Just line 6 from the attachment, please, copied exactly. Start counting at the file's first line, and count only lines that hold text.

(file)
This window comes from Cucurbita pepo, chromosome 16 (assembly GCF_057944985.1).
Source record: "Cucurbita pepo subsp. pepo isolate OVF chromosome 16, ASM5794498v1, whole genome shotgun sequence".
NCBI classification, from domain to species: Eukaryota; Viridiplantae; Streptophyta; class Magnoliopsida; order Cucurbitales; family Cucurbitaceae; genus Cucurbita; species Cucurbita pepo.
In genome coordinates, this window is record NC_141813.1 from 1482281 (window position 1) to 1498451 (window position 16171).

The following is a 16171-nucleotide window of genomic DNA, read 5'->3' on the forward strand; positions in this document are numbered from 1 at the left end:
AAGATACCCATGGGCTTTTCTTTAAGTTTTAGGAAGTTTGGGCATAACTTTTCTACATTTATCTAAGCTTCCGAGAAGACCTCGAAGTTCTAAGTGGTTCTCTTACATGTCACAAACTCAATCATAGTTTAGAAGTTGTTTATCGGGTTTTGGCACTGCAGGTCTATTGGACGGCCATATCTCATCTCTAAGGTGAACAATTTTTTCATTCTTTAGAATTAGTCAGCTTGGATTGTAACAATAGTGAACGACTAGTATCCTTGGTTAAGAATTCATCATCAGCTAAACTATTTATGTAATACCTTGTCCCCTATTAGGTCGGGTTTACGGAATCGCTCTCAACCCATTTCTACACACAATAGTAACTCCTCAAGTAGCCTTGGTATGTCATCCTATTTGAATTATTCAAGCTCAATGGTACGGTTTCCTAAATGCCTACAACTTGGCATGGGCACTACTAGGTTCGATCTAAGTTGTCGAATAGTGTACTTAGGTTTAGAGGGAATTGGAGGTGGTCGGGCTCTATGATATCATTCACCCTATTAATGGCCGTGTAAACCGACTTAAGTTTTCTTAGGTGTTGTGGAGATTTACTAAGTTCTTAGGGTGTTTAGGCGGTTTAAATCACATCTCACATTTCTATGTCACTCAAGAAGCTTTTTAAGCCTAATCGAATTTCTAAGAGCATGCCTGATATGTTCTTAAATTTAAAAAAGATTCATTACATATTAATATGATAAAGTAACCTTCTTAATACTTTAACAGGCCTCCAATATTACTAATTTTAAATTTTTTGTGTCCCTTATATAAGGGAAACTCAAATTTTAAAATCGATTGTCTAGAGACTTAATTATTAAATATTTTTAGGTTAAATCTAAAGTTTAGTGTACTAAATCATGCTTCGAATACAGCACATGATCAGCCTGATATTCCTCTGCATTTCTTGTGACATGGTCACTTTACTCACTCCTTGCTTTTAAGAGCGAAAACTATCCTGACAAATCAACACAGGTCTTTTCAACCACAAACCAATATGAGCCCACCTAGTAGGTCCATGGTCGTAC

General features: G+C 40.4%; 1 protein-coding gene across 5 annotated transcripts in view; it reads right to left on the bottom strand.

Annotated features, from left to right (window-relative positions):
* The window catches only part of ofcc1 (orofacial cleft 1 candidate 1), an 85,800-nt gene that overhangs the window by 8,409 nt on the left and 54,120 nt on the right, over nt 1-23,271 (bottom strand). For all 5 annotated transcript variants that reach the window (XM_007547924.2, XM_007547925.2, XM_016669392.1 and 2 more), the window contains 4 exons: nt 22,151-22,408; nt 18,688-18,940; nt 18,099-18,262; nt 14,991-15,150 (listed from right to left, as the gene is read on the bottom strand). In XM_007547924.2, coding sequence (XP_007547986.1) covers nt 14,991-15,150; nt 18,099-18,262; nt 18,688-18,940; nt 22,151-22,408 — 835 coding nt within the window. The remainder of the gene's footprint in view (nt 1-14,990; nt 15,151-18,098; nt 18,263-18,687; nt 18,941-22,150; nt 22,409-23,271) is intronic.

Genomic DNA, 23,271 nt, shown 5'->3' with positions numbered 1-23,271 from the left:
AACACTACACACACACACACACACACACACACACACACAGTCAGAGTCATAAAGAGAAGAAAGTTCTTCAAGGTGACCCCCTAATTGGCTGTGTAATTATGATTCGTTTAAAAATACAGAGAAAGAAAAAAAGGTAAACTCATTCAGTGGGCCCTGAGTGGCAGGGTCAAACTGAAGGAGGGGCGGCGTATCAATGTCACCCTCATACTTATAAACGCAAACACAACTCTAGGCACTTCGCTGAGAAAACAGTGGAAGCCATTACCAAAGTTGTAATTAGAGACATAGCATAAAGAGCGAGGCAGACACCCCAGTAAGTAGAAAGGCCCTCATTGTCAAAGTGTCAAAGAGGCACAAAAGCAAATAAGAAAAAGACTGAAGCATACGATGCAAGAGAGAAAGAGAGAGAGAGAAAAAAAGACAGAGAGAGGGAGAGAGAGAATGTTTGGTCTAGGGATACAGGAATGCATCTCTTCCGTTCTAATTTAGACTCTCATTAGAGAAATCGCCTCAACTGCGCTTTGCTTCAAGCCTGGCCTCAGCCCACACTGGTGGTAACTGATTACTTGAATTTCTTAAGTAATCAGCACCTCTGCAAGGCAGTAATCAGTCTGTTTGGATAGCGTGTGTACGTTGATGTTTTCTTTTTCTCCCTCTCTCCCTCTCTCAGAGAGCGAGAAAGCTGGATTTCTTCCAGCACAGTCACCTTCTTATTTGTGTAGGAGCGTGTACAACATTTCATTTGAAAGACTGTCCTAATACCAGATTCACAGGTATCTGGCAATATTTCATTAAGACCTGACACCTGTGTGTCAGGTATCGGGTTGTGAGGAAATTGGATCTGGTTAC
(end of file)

AAGATACCCATGGGCTTTTCTTTAAGTTTTAGGAAGTTTGGGCATAACTTTTCTACATTTATCTAAGCTTCCGAGAAGACCTCGAAGTTCTAAGTGGTTCTCTTACATGTCACAAACTCAATCATAGTTTAGAAGTTGTTTATCGGGTTTTGGCACTGCAGGTCTATTGGACGGCCATATCTCATCTCTAAGGTGAACAATTTTTTCATTCTTTAGAATTAGTCAGCTTGGATTGTAACAATAGTGAACGACTAGTATCCTTGGTTAAGAATTCATCATCAGCTAAACTATTTATGTAATACCTTGTCCCCTATTAGGTCGGGTTTACGGAATCGCTCTCAACCCATTTCTACACACAATAGTAACTCCTCAAGTAGCCTTGGTATGTCATCCTATTTGAATTATTCAAGCTCAATGGTACGGTTTCCTAAATGCCTACAACTTGGCATGGGCACTACTAGGTTCGATCTAAGTTGTCGAATAGTGTACTTAGGTTTAGAGGGAATTGGAGGTGGTCGGGCTCTATGATATCATTCACCCTATTAATGGCCGTGTAAACCGACTTAAGTTTTCTTAGGTGTTGTGGAGATTTACTAAGTTCTTAGGGTGTTTAGGCGGTTTAAATCACATCTCACATTTCTATGTCACTCAAGAAGCTTTTTAAGCCTAATCGAATTTCTAAGAGCATGCCTGATATGTTCTTAAATTTAAAAAAGATTCATTACATATTAATATGATAAAGTAACCTTCTTAATACTTTAACAGGCCTCCAATATTACTAATTTTAAATTTTTTGTGTCCCTTATATAAGGGAAACTCAAATTTTAAAATCGATTGTCTAGAGACTTAATTATTAAATATTTTTAGGTTAAATCTAAAGTTTAGTGTACTAAATCATGCTTCGAATACAGCACATGATCAGCCTGATATTCCTCTGCATTTCTTGTGACATGGTCACTTTACTCACTCCTTGCTTTTAAGAGCGAAAACTATCCTGACAAATCAACACAGGTCTTTTCAACCACAAACCAATATGAGCCCACCTAGTAGGTCCATGGTCGTAC